And the Lord answered me:
“Write the vision;
make it plain on tablets,
so he may run who reads it. (Hab 2:2, ESV)
The advent of personal computing and the Internet has brought much wider availability of God's Word, the Bible, in electronic form. Translations are available on-line in many languages and versions (Bible Gateway has an excellent list), and there are numerous search interfaces available. Other sites like crosswalk.com provide a variety of study tools, including support for the original Biblical languages of Greek and Hebrew. The creators of the new English Standard Version translation provide web service interfaces to enable network retrieval of Scripture passages. The Bible Technologies Group has a mission to "maximize production, distribution, access, use, impact, and preservation of the Bible and related texts from all time periods", including developing standards for the markup of Scripture and related texts (the Open Scripture Information Standard (OSIS)). Other groups are providing desktop applications, both commercial and open-source (like the CrossWire Bible Society), to aid personal Bible reading and study.
These and many other projects have made great progress in providing people with the opportunity to read and process the words of Bible electronically. However, all are limited by the same fundamental restriction that affects all general uses of electronic text: they represent words, not meanings.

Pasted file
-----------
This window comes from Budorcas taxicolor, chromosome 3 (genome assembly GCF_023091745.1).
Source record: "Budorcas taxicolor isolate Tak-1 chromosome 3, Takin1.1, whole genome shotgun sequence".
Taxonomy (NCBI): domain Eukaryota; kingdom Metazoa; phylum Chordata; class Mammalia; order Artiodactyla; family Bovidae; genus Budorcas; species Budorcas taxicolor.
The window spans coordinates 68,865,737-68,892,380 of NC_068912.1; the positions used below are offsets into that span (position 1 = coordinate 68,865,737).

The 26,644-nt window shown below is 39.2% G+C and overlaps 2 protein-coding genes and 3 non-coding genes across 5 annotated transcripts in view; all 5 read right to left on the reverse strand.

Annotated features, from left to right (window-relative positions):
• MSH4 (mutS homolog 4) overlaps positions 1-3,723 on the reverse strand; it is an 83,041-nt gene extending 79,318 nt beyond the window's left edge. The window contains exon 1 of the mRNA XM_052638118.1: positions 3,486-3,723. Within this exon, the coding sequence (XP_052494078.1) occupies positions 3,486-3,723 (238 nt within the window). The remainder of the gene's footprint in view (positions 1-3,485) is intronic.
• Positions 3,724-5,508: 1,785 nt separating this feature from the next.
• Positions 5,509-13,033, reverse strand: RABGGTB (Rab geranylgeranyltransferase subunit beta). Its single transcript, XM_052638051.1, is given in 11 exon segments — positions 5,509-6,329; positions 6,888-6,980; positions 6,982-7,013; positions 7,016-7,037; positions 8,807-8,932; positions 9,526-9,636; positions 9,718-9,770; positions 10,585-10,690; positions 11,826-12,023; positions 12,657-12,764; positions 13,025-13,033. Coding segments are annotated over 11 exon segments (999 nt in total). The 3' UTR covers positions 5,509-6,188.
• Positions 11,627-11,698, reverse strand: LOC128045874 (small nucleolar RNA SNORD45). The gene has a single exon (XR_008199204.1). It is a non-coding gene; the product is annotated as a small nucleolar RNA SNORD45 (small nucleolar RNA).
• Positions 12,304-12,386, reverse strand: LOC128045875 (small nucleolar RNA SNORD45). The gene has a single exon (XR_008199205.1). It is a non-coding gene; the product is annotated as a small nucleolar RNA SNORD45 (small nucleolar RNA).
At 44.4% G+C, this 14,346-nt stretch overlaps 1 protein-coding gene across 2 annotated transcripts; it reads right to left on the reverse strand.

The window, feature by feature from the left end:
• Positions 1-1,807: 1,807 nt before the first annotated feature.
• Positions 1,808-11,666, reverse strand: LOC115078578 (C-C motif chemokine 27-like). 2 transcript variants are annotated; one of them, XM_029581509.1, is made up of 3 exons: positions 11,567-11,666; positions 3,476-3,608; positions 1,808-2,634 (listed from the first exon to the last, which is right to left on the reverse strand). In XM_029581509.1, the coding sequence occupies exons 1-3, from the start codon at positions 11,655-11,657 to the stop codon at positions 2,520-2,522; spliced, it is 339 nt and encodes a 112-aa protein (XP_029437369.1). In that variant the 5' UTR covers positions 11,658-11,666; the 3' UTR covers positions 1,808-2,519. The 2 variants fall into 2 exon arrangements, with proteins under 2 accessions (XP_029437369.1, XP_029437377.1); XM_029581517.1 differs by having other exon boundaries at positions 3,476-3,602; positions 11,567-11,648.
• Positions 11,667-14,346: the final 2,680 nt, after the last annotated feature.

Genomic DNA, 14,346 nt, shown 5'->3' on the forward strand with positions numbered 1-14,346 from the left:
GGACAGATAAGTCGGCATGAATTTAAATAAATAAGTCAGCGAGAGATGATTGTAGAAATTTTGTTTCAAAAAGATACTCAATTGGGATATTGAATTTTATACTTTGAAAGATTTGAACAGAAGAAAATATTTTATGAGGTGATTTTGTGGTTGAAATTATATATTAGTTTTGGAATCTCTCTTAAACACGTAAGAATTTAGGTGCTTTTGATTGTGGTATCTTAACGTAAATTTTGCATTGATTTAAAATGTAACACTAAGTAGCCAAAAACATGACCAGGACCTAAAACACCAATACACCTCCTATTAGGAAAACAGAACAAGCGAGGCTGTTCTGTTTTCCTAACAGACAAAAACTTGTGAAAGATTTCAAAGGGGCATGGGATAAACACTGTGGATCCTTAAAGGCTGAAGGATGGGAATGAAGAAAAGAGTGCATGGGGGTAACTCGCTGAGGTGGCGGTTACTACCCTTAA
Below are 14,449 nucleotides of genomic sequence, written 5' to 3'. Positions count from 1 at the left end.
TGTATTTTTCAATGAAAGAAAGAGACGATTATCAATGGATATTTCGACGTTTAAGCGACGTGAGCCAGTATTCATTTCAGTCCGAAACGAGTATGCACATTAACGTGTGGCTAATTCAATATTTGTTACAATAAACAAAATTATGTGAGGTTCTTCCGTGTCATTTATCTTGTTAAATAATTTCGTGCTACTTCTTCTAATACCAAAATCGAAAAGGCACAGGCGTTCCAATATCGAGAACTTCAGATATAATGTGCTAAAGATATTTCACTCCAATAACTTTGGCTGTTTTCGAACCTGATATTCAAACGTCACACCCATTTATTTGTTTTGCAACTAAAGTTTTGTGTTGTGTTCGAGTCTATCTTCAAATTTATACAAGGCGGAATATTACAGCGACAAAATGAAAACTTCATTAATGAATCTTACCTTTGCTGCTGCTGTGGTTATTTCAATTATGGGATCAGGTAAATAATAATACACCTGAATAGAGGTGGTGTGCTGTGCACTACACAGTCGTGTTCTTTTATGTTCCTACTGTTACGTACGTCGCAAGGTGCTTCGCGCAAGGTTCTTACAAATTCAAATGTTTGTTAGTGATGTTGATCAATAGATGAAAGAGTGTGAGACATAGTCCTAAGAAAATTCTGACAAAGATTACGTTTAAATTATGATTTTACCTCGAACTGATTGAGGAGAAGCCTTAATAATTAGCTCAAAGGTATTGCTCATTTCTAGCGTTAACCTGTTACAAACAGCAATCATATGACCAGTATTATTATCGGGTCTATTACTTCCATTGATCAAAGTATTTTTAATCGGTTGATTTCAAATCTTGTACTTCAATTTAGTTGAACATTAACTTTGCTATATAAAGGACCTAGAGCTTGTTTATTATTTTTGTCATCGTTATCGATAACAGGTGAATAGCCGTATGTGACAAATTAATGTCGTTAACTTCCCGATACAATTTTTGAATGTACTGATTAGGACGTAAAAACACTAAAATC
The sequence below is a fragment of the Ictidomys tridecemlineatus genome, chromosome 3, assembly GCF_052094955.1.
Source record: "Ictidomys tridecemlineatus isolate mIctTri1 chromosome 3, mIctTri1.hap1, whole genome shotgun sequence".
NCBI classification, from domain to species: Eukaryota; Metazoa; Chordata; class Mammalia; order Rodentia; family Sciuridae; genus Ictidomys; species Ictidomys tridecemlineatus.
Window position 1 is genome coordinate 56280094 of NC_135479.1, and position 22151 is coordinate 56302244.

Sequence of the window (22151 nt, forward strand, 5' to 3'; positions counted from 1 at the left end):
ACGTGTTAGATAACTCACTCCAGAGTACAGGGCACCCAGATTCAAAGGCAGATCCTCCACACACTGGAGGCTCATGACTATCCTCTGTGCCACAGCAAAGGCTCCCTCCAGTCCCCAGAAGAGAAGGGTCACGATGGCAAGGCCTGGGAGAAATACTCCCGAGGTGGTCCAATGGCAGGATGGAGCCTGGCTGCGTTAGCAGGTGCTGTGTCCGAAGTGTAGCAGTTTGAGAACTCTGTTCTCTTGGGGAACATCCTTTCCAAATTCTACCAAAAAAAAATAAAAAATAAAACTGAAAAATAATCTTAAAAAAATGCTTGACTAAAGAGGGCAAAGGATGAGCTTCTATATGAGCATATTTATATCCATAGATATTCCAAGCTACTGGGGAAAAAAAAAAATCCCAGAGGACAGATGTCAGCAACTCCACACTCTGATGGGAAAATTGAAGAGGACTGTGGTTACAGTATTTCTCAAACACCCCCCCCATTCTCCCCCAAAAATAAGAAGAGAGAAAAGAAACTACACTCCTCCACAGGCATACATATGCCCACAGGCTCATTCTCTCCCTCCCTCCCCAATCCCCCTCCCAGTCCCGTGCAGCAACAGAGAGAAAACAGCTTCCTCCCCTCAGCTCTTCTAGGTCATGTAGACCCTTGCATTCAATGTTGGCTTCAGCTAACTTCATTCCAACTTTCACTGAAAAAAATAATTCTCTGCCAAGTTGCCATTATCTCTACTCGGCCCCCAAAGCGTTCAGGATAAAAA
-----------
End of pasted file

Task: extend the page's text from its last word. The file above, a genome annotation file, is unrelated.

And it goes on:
For example, suppose you want to search for Bible verses that address the sin of pride. Your only option is to imagine the various words that might express that concept in a particular translation. "pride" is an obvious choice: the adjectival version "proud" requires a little more thought. You'll probably need a thesaurus to come up with other synonyms like "haughty", "conceited", or "arrogant" (but don't forget "arrogance"). Only those with substantial Biblical experience are likely to think of figurative expressions like "puffed up". If you use the Message translation, you'll need to include "head" for 1 Timothy 3:6: "He must not be a new believer, lest the position go to his head ...": but of course, including a general word like this will bring in many other verses that have nothing to do with pride. On top of all this, any such search will mistakenly include a different sense of pride referring to legitimate pleasure in others: "I have great pride in you" (2 Cor 7:4, ESV).
The goal of the Semantically-Annotated New Testament Project (SemANT) is this:
The sections below explain the various aspects of this vision.
Human languages are designed for communication with intelligent beings, not machines. This is one reason that computer programs are specified in formalized languages like C++ or Java, not ordinary English. There are several well-known problems:
- the same term may have multiple meanings which are only disambiguated by syntactic constructions, context, or world knowledge
- people naturally interpret in context, and use conjunctions, pronouns, and other linguistic devices as shortcuts to streamline discussion of topics that have already been introduced. Capturing and transmitting this context to machines is extremely difficult.
- the human language phenomema of tense, modality, and inter-clausal relationships (to name a few) are complex. Representing the content of the Bible will probably require going beyond existing linguistic research in areas like figurative language.